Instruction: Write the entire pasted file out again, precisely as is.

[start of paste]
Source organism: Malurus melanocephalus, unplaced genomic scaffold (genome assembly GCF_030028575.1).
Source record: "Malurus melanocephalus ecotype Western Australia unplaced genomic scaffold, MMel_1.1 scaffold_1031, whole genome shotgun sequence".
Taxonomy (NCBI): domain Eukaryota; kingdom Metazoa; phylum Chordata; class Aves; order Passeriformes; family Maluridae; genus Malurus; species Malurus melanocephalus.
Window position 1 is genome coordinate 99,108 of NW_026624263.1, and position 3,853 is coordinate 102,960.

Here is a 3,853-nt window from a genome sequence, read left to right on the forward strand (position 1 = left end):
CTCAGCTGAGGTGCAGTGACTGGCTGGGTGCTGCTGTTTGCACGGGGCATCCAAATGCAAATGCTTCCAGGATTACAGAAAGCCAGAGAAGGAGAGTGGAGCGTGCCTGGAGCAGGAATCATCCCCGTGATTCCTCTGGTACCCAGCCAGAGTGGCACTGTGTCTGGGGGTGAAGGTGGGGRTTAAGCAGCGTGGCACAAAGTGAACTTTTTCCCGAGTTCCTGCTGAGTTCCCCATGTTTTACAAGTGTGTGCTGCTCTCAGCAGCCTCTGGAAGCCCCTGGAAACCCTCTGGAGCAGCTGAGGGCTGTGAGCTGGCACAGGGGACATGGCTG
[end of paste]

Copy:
Source organism: Malurus melanocephalus, unplaced genomic scaffold (genome assembly GCF_030028575.1).
Source record: "Malurus melanocephalus ecotype Western Australia unplaced genomic scaffold, MMel_1.1 scaffold_1031, whole genome shotgun sequence".
Taxonomy (NCBI): domain Eukaryota; kingdom Metazoa; phylum Chordata; class Aves; order Passeriformes; family Maluridae; genus Malurus; species Malurus melanocephalus.
Window position 1 is genome coordinate 99,108 of NW_026624263.1, and position 3,853 is coordinate 102,960.

Here is a 3,853-nt window from a genome sequence, read left to right on the forward strand (position 1 = left end):
CTCAGCTGAGGTGCAGTGACTGGCTGGGTGCTGCTGTTTGCACGGGGCATCCAAATGCAAATGCTTCCAGGATTACAGAAAGCCAGAGAAGGAGAGTGGAGCGTGCCTGGAGCAGGAATCATCCCCGTGATTCCTCTGGTACCCAGCCAGAGTGGCACTGTGTCTGGGGGTGAAGGTGGGGRTTAAGCAGCGTGGCACAAAGTGAACTTTTTCCCGAGTTCCTGCTGAGTTCCCCATGTTTTACAAGTGTGTGCTGCTCTCAGCAGCCTCTGGAAGCCCCTGGAAACCCTCTGGAGCAGCTGAGGGCTGTGAGCTGGCACAGGGGACATGGCTG